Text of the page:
Friday, June 20, 2014

Graph Your Novel (Seriously!), by Amber Keyser

If writing a first draft is like trying to out-run an avalanche, revision resembles digging out with a shovel. Any tool that can cut through the details and provide a panoramic view of the shape of our story is useful. Try a graph—seriously!

Pick 1-3 things that you want to focus on and that you can rate on a 1-10 scale. Some examples include voice, pace, likeability of a character, emotional intensity, conflict, fluidity of language, narrative coherency, moving plot forward, or a character’s transition from one state to another. If a critique partner is doing this for you, asking if s/he’s “lost” will help analyze backstory components. One of my critique group members analyzed the “turn the page factor” on a scale from 1, completely uninterested, to 10, can’t stop to pee.

Next make a graph that has all the chapters of your book on the X-axis (that’s the bottom line) and the numbers 1-10 on the Y-axis (vertical line). Read each chapter and try to give a gut-level rating for each of your factors. Connect the dots with a different color pen for each factor (e.x. red for conflict, blue for emotional intensity).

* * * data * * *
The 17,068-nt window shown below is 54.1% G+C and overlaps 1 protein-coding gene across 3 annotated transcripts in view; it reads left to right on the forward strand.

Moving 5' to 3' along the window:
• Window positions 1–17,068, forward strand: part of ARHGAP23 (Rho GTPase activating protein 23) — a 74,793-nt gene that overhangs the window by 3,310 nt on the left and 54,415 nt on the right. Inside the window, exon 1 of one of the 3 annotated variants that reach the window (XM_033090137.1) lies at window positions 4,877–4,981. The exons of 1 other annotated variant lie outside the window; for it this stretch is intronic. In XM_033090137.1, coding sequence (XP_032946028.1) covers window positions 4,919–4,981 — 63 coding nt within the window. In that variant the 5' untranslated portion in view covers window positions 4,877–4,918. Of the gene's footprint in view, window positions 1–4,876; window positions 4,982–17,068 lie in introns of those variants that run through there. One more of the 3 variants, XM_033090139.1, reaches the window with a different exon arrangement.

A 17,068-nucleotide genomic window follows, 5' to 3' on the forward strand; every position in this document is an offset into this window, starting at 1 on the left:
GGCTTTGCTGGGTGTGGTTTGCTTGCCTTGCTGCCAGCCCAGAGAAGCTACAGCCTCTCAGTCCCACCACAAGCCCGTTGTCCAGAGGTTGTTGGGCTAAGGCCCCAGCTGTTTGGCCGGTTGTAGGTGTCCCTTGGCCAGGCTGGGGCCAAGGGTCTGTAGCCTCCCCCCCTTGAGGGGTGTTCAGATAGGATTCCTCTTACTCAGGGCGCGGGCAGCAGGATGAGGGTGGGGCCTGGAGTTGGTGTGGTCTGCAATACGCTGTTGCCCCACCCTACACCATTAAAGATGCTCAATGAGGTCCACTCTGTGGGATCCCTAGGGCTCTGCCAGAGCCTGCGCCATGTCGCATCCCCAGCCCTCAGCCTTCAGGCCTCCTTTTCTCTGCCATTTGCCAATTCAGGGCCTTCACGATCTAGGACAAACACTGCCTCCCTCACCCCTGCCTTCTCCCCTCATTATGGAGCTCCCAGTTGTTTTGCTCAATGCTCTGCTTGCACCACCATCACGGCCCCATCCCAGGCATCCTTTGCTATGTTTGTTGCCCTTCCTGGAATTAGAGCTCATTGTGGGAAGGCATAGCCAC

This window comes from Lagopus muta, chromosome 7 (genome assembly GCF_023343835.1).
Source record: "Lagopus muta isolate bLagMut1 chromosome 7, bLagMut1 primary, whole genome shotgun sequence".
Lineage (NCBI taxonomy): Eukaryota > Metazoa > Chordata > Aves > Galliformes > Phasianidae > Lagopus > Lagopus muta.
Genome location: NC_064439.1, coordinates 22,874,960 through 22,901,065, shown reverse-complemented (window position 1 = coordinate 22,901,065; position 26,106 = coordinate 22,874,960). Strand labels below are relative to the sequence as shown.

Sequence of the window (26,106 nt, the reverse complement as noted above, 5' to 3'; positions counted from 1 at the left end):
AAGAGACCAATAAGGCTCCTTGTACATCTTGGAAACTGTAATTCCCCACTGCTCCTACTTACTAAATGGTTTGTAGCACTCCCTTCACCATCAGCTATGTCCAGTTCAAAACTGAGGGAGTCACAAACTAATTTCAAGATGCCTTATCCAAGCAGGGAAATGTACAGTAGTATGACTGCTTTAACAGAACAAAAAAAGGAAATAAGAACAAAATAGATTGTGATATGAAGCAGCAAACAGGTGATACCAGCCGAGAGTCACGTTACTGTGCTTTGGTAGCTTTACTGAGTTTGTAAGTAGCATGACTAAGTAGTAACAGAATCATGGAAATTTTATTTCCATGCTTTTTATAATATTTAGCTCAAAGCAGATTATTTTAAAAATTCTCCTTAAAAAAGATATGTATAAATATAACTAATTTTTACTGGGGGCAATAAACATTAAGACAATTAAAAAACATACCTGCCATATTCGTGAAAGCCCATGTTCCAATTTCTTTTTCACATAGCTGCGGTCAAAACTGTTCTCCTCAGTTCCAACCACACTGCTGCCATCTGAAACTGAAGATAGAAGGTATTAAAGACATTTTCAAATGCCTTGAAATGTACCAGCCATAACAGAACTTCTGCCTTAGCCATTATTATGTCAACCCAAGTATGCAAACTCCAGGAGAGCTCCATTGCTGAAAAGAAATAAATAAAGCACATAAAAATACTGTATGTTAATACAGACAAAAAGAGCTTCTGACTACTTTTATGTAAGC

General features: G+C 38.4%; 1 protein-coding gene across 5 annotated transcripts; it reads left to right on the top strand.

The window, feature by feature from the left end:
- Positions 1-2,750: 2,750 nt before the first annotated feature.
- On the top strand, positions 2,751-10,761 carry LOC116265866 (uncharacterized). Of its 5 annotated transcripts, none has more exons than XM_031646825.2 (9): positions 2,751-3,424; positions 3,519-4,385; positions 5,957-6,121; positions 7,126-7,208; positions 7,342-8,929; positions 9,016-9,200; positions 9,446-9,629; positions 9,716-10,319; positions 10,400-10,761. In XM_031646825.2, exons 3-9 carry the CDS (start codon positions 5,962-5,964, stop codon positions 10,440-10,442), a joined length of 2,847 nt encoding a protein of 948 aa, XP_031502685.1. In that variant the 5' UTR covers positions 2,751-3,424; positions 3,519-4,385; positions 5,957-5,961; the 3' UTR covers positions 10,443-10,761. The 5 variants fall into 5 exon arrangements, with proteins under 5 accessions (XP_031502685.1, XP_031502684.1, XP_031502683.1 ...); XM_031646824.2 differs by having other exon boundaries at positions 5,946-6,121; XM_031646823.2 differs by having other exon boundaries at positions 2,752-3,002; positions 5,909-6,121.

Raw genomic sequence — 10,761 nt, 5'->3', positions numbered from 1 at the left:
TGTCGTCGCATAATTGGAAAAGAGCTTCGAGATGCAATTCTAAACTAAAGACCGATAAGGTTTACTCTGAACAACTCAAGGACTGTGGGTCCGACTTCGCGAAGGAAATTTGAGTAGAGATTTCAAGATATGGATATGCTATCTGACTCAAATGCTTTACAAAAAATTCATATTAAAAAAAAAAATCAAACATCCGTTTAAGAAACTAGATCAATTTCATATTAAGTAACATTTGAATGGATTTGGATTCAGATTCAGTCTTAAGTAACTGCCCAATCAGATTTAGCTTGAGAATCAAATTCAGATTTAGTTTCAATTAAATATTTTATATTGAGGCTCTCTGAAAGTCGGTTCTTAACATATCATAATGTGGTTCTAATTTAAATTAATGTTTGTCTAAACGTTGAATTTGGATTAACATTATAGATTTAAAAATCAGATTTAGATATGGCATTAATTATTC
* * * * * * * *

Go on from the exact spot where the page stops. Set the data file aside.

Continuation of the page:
Patterns will emerge. For example, if properly plotted, conflict should trend upward (zigging and zagging a little on the way) toward a peak at the climactic chapter and then resolve downward quickly to the end. One recent novel analyzed this way showed three distinct peaks at the end. The author gave equal weight to the resolution of three major plot lines. The book felt like it didn’t know where to end. A line tracking reader’s involvement of the story will identify flabby chapters.

Graphs like these can be powerful tools to help writers identify the parts of their manuscript that aren’t doing enough work or aren’t doing the right work. They help you see where to focus your revision work. And they’re pretty cool—seriously!

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Amber Keyser is the author of five books for young readers, including a picture book, three nonfiction titles, and a forthcoming novel that is part of Angel Punk, a transmedia storyworld. More at AmberKeyser.com and VivaScriva.com.